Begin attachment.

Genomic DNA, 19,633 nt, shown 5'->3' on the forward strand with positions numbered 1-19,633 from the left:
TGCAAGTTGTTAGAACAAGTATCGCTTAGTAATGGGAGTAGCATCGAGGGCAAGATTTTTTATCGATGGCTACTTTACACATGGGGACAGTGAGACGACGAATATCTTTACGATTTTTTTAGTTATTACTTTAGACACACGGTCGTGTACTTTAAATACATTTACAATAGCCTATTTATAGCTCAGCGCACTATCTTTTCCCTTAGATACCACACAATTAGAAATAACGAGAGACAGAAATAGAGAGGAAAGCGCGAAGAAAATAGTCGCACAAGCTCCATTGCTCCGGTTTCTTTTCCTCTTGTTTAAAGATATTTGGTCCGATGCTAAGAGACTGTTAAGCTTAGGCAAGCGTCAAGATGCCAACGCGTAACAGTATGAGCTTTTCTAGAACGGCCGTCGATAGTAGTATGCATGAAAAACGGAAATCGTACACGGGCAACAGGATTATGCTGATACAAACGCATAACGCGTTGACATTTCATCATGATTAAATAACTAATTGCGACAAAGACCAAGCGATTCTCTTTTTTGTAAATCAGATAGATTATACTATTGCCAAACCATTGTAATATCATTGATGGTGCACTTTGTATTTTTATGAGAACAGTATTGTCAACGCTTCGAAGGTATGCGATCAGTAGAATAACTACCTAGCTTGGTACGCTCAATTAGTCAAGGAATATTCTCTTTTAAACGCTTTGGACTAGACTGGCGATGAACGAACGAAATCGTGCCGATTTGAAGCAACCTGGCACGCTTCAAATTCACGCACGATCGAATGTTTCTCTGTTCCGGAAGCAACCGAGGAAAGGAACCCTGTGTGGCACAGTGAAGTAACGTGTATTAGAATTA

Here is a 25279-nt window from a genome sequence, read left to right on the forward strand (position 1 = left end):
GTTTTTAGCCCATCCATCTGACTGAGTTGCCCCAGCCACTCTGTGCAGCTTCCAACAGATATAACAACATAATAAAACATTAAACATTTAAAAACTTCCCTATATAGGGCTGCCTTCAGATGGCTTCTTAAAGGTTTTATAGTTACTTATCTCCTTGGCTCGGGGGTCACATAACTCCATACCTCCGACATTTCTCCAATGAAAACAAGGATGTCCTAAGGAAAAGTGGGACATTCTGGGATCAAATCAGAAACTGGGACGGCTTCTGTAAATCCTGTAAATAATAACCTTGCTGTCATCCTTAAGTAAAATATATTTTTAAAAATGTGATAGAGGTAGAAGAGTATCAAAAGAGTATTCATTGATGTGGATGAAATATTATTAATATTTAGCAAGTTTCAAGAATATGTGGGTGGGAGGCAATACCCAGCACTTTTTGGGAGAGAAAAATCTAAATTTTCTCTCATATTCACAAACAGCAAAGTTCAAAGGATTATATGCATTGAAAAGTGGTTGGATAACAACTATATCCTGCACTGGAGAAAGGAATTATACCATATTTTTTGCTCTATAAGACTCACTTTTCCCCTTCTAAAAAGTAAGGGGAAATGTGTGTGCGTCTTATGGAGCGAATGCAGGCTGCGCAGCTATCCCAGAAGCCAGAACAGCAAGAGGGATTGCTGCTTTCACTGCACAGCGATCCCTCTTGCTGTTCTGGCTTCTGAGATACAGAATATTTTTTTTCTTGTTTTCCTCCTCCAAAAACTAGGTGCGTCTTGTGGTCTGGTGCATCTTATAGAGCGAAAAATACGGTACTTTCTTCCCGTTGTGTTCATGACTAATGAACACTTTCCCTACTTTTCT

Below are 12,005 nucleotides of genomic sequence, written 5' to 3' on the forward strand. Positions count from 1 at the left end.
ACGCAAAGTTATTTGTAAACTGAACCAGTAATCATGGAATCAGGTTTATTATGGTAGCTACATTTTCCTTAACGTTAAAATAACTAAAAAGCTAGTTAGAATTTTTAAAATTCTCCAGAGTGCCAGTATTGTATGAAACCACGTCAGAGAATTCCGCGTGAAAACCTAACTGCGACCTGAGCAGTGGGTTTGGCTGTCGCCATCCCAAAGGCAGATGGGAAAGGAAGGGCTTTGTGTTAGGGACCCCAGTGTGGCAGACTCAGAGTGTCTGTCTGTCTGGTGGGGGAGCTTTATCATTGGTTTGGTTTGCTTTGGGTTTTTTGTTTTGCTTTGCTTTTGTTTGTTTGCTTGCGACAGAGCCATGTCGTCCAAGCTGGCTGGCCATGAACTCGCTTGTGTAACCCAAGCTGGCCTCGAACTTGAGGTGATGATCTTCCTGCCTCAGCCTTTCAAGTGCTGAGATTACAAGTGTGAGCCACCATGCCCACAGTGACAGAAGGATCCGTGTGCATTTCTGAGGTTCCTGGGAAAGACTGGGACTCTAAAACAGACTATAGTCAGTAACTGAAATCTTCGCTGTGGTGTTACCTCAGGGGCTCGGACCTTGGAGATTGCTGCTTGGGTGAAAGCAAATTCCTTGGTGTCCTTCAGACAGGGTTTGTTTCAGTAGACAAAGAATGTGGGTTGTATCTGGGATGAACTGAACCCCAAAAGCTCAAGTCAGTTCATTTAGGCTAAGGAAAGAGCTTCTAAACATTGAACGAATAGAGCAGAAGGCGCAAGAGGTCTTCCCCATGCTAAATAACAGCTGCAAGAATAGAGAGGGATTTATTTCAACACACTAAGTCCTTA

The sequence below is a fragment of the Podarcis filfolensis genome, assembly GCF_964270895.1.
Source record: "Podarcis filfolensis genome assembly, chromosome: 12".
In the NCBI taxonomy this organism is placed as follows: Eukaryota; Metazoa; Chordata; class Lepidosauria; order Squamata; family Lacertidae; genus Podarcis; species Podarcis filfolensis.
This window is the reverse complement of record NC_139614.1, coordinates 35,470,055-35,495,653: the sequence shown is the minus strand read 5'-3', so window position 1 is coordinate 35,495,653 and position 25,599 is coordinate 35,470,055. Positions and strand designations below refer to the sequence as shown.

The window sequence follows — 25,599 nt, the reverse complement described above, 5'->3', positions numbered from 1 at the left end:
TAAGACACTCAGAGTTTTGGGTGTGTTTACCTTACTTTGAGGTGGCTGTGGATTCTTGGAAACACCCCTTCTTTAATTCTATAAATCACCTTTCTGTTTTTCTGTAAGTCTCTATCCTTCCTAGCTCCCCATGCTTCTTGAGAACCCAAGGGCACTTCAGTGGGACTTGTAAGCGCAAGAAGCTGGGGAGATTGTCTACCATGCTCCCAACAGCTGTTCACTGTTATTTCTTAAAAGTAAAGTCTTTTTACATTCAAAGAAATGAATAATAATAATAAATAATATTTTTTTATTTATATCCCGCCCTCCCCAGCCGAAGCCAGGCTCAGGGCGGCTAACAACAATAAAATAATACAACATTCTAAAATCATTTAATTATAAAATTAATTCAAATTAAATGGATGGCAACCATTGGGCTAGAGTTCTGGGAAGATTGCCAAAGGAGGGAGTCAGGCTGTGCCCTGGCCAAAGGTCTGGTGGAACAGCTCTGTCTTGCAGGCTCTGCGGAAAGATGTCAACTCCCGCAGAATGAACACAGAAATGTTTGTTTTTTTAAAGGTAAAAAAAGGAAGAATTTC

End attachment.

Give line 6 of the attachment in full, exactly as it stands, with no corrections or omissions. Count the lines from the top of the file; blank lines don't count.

ACGCAAAGTTATTTGTAAACTGAACCAGTAATCATGGAATCAGGTTTATTATGGTAGCTACATTTTCCTTAACGTTAAAATAACTAAAAAGCTAGTTAGAATTTTTAAAATTCTCCAGAGTGCCAGTATTGTATGAAACCACGTCAGAGAATTCCGCGTGAAAACCTAACTGCGACCTGAGCAGTGGGTTTGGCTGTCGCCATCCCAAAGGCAGATGGGAAAGGAAGGGCTTTGTGTTAGGGACCCCAGTGTGGCAGACTCAGAGTGTCTGTCTGTCTGGTGGGGGAGCTTTATCATTGGTTTGGTTTGCTTTGGGTTTTTTGTTTTGCTTTGCTTTTGTTTGTTTGCTTGCGACAGAGCCATGTCGTCCAAGCTGGCTGGCCATGAACTCGCTTGTGTAACCCAAGCTGGCCTCGAACTTGAGGTGATGATCTTCCTGCCTCAGCCTTTCAAGTGCTGAGATTACAAGTGTGAGCCACCATGCCCACAGTGACAGAAGGATCCGTGTGCATTTCTGAGGTTCCTGGGAAAGACTGGGACTCTAAAACAGACTATAGTCAGTAACTGAAATCTTCGCTGTGGTGTTACCTCAGGGGCTCGGACCTTGGAGATTGCTGCTTGGGTGAAAGCAAATTCCTTGGTGTCCTTCAGACAGGGTTTGTTTCAGTAGACAAAGAATGTGGGTTGTATCTGGGATGAACTGAACCCCAAAAGCTCAAGTCAGTTCATTTAGGCTAAGGAAAGAGCTTCTAAACATTGAACGAATAGAGCAGAAGGCGCAAGAGGTCTTCCCCATGCTAAATAACAGCTGCAAGAATAGAGAGGGATTTATTTCAACACACTAAGTCCTTA